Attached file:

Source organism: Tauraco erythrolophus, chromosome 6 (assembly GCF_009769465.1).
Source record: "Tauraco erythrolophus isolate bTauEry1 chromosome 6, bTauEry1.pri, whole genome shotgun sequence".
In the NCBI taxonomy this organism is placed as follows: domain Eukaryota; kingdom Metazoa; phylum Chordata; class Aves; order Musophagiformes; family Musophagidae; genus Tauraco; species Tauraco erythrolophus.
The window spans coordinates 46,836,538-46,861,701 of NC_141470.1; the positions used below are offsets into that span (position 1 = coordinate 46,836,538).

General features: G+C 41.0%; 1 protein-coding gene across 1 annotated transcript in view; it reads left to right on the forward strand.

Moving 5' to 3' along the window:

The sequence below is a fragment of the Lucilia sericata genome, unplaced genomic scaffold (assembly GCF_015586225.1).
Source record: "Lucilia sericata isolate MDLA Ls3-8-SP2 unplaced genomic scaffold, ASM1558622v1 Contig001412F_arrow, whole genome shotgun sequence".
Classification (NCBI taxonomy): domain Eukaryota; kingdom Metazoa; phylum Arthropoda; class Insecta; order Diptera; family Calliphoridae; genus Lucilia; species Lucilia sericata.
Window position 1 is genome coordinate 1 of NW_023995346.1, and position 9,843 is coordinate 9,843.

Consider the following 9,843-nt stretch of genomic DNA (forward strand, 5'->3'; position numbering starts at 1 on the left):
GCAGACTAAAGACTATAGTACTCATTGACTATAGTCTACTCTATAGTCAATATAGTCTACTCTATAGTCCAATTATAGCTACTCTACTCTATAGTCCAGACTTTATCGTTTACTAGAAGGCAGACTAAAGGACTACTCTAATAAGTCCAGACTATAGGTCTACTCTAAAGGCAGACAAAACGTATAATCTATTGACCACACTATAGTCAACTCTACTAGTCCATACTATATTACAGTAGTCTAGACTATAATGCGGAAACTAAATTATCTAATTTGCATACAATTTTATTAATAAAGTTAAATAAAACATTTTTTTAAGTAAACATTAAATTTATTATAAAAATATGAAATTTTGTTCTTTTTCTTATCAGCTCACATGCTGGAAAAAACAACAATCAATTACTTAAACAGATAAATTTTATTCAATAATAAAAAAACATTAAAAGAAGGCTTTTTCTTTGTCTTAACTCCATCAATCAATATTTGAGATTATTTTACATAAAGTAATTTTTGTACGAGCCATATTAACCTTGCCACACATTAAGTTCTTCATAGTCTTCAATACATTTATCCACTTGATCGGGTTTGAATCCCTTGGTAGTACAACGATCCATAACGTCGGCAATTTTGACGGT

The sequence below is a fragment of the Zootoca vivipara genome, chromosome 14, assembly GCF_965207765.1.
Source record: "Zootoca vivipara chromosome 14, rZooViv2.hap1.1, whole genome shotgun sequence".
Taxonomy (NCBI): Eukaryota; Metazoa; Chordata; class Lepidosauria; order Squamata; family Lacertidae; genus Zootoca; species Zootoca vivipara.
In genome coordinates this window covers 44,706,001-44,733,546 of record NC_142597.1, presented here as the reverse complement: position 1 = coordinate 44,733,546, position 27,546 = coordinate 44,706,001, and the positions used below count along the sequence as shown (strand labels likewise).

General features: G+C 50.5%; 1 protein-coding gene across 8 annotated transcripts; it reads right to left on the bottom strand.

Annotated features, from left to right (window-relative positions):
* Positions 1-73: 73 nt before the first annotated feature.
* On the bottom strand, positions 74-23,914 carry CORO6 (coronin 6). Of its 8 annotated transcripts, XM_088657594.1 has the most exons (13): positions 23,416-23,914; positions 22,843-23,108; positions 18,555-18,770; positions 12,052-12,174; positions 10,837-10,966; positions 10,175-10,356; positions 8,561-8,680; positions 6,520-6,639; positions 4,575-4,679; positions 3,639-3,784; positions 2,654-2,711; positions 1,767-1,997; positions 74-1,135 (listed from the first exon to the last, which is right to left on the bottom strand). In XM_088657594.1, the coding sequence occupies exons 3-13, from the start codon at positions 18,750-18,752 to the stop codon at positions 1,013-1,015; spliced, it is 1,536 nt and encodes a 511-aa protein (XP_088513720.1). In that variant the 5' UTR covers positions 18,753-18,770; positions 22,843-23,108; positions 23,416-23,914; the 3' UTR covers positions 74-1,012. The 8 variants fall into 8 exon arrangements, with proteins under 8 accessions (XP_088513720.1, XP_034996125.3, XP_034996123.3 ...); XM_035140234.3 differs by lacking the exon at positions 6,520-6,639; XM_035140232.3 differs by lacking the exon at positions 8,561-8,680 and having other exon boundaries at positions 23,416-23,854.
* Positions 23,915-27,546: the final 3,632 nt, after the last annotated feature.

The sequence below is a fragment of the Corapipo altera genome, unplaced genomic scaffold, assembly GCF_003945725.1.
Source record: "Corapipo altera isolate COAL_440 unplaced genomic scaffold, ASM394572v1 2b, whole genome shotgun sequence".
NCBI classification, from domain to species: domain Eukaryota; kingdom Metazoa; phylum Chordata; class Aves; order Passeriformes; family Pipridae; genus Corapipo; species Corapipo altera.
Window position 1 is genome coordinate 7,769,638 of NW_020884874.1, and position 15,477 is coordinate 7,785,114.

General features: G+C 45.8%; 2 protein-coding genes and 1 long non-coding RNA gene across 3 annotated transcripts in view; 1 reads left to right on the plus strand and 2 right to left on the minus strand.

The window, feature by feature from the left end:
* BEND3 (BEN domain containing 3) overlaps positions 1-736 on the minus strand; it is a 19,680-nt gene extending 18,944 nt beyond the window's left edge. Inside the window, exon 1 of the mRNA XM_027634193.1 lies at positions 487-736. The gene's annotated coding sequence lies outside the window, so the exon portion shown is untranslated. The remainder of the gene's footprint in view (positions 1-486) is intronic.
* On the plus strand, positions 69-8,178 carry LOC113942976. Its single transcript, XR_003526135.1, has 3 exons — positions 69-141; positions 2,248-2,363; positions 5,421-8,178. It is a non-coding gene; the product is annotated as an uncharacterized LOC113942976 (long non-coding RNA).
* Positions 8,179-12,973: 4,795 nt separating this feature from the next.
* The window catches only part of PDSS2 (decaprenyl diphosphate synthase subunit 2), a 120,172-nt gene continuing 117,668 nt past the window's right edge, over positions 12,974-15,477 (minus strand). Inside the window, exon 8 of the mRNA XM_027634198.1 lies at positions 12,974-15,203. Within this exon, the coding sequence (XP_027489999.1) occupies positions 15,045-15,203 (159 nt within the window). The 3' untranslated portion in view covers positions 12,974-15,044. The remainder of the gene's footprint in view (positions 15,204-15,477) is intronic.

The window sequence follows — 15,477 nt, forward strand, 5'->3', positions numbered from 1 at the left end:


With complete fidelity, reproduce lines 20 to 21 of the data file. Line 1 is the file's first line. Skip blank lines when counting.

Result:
* On the bottom strand, positions 74-23,914 carry CORO6 (coronin 6). Of its 8 annotated transcripts, XM_088657594.1 has the most exons (13): positions 23,416-23,914; positions 22,843-23,108; positions 18,555-18,770; positions 12,052-12,174; positions 10,837-10,966; positions 10,175-10,356; positions 8,561-8,680; positions 6,520-6,639; positions 4,575-4,679; positions 3,639-3,784; positions 2,654-2,711; positions 1,767-1,997; positions 74-1,135 (listed from the first exon to the last, which is right to left on the bottom strand). In XM_088657594.1, the coding sequence occupies exons 3-13, from the start codon at positions 18,750-18,752 to the stop codon at positions 1,013-1,015; spliced, it is 1,536 nt and encodes a 511-aa protein (XP_088513720.1). In that variant the 5' UTR covers positions 18,753-18,770; positions 22,843-23,108; positions 23,416-23,914; the 3' UTR covers positions 74-1,012. The 8 variants fall into 8 exon arrangements, with proteins under 8 accessions (XP_088513720.1, XP_034996125.3, XP_034996123.3 ...); XM_035140234.3 differs by lacking the exon at positions 6,520-6,639; XM_035140232.3 differs by lacking the exon at positions 8,561-8,680 and having other exon boundaries at positions 23,416-23,854.
* Positions 23,915-27,546: the final 3,632 nt, after the last annotated feature.